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Lust for Gold? Power? Or were you just born with a heart full of neutrality?


Zapp: I hate these filthy Neutrals, Kif. With enemies you know where they stand but with Neutrals, who knows? It sickens me.

I have been waiting for this book be published for years now, and it finally arrived on my door step.

The largest part of the book is dedicated to exploring the various demigods that by and by cause reality in the pathfinder world to function (ensuring that gravity works and that atoms spin) and so far I have enjoyed this section. Much love was poured into making each of these leaders among psychopomps, proteans, inevitables, and aeons.

I found the bestiary very enjoyable and was quite happy to see my beloved harbingers of chaos getting some much needed love and attention by overtaking around half the bestiary all to themselves.

My only major gripes rest with the player options section of the book. The proctor prestige class stat-wise seems to be fairly balanced in power to the prestige classes found in the Book of Damned and the Chronicles of the Righteous, I found the class requirement of having to willingly turn down the aid of a celestial or fiend to be circumstantial at best. It seems rather detrimental to deliberately summon a CR10 good or evil outsider just to deliberately refuse it's aid to fulfill a class requirement, as immortals of any alignment can hold grudges lasting far longer than any mortal lifetime.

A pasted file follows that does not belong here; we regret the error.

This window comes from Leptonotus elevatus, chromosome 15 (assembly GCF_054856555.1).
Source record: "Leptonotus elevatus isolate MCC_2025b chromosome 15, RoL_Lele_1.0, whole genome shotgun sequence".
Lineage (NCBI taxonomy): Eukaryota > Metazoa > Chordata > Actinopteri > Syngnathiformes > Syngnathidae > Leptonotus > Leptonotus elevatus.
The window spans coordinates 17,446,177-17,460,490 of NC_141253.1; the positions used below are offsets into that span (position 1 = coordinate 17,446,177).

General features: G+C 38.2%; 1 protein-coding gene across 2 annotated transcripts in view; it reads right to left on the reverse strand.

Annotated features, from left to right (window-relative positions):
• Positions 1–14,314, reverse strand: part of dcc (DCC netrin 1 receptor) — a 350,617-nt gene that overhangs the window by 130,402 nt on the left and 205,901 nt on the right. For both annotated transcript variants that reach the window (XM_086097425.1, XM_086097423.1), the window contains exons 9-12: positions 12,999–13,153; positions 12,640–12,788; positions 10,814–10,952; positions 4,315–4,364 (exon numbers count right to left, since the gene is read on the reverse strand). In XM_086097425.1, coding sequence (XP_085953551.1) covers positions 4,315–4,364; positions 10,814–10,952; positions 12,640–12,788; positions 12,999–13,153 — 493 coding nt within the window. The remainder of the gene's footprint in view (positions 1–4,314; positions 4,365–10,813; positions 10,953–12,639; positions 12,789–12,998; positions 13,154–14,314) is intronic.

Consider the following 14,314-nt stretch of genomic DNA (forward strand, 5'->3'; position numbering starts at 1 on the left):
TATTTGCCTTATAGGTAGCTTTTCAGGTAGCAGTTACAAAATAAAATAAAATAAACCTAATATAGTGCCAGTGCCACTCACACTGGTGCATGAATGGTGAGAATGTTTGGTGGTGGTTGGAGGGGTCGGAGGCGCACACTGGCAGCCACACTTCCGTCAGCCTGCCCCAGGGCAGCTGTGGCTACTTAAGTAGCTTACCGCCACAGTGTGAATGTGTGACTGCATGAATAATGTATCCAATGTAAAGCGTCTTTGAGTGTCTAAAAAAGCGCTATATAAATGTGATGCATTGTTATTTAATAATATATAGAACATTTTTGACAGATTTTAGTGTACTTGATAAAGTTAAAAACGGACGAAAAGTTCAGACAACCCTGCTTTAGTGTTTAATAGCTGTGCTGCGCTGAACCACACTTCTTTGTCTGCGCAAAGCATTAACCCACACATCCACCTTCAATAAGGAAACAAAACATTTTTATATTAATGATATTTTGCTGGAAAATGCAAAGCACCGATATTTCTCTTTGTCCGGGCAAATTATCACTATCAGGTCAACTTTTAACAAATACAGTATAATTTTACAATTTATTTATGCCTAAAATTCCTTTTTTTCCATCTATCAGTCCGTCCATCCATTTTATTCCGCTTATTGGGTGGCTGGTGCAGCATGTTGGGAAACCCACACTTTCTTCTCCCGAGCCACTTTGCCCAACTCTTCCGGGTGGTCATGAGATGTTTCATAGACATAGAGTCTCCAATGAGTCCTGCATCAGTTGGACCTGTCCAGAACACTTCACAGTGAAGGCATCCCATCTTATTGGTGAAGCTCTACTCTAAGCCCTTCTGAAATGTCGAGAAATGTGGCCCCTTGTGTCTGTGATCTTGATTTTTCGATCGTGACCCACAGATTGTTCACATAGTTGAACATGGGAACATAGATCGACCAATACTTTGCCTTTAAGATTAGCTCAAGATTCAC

My other gripe with this section was that it did not contain any magical items that were themed for those with a heart the color of freshly poured cement. Particularly the absence of the in-game stats for the Concordance of Rivals artifact. The sister volumes of the works of Tabris have stats in their own books and I thought it a shame that this, one of the final published works for 1E was missing such an iconic detail. I'm sure I could create my own version to reflect the artifacts of the prior books with the power to smite those with extremism in their hearts and spells that reflect a soul tinted by the color of slate, but I still find this absence of the key detail to be a disappointment.

All in all, I find the book an enjoyable. There is honestly enough fluff and potential plot hooks in this book to keep me and my players busy as we prepare to continue the epic struggle between good and neutral.